(Augsburger Wunderzeichenbuch, Folio 28, c. 1552)
The drive from Toronto to this patch of land in Vermont takes about nine hours when you follow the “northern route,” which skirts the northern shore of Lake Ontario, follows the St. Lawrence River east, and then bangs a right at Montreal, south to the US border.
At least half of the drive is on a single road, officially called the Macdonald-Cartier freeway, but which we grew up knowing as Highway 401 (“the four-oh-one”). You don’t need a GPS or even a map to get from Toronto to Montreal. And, really, you can make it all the way to Vermont by just following the road signs (even if they are all stubbornly in French only once you enter the gravitational pull of Montreal).
We turned the GPS (affectionately named “Garmina”) on as we approached the border between Ontario and Quebec. Just in case. We followed the signs that said “Vermont.” Garmina concurred and ticked off the kilometers and kept steady watch of our estimated arrival time.
And this is how we passed the day, singing along to E.L.O. and The Eagles, until we came to a fresh highway, a highway that neither we nor Garmina knew, a highway with no signs (not even speed limit signs) and no exits. It was freshly paved, clear and empty, bordered by shivery shorn November farm fields. Not a tractor or cow in sight.
Garmina’s screen cleared. It showed the lonely icon that represented our car, and nothing else. She patiently recalculated and recalculated as we traveled, her internal maps older than the terra incognita we traveled through. Her compass read South. The sun, hazy behind thick clouds, was to our right. We were reasonably sure we were headed in the right direction.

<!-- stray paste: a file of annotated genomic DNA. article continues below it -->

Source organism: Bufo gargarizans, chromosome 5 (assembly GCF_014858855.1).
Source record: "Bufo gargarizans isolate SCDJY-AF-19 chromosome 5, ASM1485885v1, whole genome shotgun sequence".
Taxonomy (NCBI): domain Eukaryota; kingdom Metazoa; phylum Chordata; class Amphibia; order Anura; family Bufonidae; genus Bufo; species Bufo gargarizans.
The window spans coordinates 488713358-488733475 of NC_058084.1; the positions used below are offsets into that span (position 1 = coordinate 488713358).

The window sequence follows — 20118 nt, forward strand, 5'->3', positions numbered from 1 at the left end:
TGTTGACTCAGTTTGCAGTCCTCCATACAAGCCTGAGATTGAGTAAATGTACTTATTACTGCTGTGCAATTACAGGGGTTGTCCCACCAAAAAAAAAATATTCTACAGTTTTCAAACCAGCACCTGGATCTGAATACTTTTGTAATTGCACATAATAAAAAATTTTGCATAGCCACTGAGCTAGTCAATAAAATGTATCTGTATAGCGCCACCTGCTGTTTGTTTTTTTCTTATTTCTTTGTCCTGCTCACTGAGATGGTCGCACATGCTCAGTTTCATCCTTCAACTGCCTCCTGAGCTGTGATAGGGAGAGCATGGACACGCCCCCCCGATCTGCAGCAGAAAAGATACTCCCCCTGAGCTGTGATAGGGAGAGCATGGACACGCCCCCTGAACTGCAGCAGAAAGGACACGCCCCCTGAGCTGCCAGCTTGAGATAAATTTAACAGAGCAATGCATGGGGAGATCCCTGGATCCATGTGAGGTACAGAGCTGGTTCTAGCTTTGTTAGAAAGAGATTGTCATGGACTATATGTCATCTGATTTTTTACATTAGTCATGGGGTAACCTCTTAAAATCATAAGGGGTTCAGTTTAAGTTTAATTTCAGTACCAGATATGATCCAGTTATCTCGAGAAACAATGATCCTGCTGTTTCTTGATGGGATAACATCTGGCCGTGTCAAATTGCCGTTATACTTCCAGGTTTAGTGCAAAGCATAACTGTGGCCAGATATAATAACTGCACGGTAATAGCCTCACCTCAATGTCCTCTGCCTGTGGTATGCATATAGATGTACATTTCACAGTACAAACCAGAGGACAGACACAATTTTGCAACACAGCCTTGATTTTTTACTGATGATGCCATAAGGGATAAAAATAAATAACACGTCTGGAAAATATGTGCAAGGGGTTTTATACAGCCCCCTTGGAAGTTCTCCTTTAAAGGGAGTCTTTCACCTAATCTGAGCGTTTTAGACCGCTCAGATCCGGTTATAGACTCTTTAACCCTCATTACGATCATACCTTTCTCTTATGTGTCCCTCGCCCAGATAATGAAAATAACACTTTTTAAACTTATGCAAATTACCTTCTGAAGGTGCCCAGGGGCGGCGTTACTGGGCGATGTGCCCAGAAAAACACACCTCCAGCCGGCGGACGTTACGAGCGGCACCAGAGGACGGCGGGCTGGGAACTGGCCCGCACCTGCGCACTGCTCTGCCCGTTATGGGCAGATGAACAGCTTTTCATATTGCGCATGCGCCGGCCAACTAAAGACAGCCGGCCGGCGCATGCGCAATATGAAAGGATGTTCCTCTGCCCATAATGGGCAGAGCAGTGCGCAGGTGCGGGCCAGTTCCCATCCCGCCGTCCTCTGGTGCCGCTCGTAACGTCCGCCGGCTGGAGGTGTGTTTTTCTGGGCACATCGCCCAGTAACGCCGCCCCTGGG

And yet, even with all that evidence, we were nervously giggly with uncertainty. Where were we? Where would we end up? We were lost in clouded daylight on the only road that could possibly have been right. And then, maybe 20 miles later, signs appeared pointing the way to the border crossing and the highway home.
It doesn’t take much to be lost. Or found. You can be driving down a seemingly unknown street in your own city, turn a corner, and then suddenly the whole scene resolves, snaps into place and you know exactly where you are, the map in your mind completed in a new way.
This morning, the lander Philae undocked from the Rosetta spacecraft and touched down on comet 67P (Churyumov–Gerasimenko). Rosetta traveled 10 years to rendezvous with that comet.
She wandered her way through space, following the mathematical road map she’d been programmed to follow, somewhere, but nowhere, for years, while we rose in the mornings, ate our breakfasts, commuted to jobs, met friends for lunch, watched our children grow up, attended funerals and weddings, cried through long nights, watched the fire until it was just embers, forgot our keys, said the wrong thing at the wrong time, showed up just when we were needed, made plans for uncertain futures.
Ten years and now we know where we are. For at least this split second. And then we move on.